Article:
The nucleation mechanism of ~ 1 nm thick deformation twin at a disconnection is schematically illustrated in Fig. 8b. The emission of closely spaced overlapping stacking faults lying on parallel (\(\overline{1}\)1\(\overline{1}\)) planes from (i) to (iii). The Burgers vector of residual twin boundary dislocations after the nucleation of deformation twin can be determined by the following relationship:

$${\mathbf{b}}_{{\text{R}}} = {\mathbf{b}}_{{{\text{in}}}} {-}{\mathbf{b}}_{{{\text{out}}}},$$

where bR is the Burgers vector of residual twin boundary dislocation, bin is the Burgers vector of the dislocations within a disconnection, bout is the Shockley partial dislocation emitted from the disconnection. Based on the crystallographic orientation relationship between the Σ3{111} twin boundary and deformation twin, bin and bout can be designated to be 1/6[1\(\overline{2}\overline{1}\)] and1/6[21\(\overline{1}\)] respectively. As a result, the magnitude of the residual twin boundary dislocation, i.e., bR = 1/6 [\(\overline{1}\overline{3}{\text{0}}\)], becomes larger than that of bin and bout. This suggests that the formation of deformation twin from a disconnection is unlikely to be an energetically favorable event from the Burgers reaction standpoint. However, since the deformation twin as actually nucleated, the released elastic strain energy by the deformation twin nucleation could be larger than the net dislocation energy increase. By comparing the deformation twin nucleation on Σ3{111} twin boundaries in UFG and CG TWIP steels, it is concluded that localized strain accumulation is essential to stimulate the deformation twin nucleation in both grain sizes. On the other hand, the mechanism to generate the localized strain concentration depends on the grain size, that is, reducing the grain size to under 1 µm alters the region where the dominant dislocation activities occurred from grain interior to grain boundary and also allows energetically less favorable reactions (nonconventional deformation mode) proceed.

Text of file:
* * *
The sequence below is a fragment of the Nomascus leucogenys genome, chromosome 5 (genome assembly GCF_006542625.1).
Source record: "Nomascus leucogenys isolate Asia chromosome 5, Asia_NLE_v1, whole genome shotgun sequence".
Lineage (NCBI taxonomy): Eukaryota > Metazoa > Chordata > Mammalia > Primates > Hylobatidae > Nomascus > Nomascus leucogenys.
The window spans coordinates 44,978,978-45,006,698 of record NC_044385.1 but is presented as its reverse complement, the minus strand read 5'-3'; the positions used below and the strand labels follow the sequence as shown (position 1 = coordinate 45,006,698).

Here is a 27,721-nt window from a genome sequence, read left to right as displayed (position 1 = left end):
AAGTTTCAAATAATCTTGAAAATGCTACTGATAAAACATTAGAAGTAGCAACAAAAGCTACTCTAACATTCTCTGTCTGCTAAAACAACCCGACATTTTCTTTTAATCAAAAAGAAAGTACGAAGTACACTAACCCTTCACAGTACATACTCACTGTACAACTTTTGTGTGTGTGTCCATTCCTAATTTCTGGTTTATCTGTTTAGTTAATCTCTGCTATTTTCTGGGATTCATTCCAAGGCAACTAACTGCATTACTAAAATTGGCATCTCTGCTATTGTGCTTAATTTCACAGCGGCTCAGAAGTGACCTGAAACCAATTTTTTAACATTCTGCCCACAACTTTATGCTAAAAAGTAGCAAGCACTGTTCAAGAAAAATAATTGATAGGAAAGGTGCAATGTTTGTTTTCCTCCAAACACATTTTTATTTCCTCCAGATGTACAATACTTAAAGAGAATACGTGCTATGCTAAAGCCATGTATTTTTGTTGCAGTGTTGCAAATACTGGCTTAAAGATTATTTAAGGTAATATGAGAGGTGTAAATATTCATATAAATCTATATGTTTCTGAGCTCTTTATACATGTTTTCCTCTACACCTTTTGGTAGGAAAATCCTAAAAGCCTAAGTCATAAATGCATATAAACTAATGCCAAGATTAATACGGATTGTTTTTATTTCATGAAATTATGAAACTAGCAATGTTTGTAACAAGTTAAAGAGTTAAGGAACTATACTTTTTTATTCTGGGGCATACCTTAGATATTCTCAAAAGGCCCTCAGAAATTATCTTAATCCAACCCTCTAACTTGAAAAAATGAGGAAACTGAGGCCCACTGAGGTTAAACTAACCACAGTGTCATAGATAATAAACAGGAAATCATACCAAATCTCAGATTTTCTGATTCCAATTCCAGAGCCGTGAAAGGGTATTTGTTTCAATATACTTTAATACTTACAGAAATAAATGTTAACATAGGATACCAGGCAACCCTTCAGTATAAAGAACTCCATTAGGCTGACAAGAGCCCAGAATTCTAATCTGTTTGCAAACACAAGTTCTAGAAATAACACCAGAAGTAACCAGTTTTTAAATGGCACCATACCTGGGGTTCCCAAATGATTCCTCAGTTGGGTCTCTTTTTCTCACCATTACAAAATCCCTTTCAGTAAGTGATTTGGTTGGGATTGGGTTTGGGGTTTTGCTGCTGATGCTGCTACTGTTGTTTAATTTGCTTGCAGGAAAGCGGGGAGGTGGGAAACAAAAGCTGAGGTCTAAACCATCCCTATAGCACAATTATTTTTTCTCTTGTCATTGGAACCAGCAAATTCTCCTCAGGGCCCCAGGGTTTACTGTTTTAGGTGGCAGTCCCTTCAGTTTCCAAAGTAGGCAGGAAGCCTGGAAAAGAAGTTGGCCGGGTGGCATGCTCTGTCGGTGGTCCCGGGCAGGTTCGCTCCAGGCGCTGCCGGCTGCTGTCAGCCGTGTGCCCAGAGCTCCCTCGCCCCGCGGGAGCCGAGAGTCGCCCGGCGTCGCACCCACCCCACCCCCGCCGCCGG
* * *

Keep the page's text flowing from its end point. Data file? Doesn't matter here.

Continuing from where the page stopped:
The deformation twin nucleation mechanism on Σ3{111} twin boundaries in a UFG Fe-31Mn-3Si-3Al austenitic TWIP steel was found to be characteristically different from that in the CG counterpart. The detailed microstructural investigation using in-situ TEM deformation, HRTEM and µP-STEM techniques has drawn the following conclusions:

  1. (1)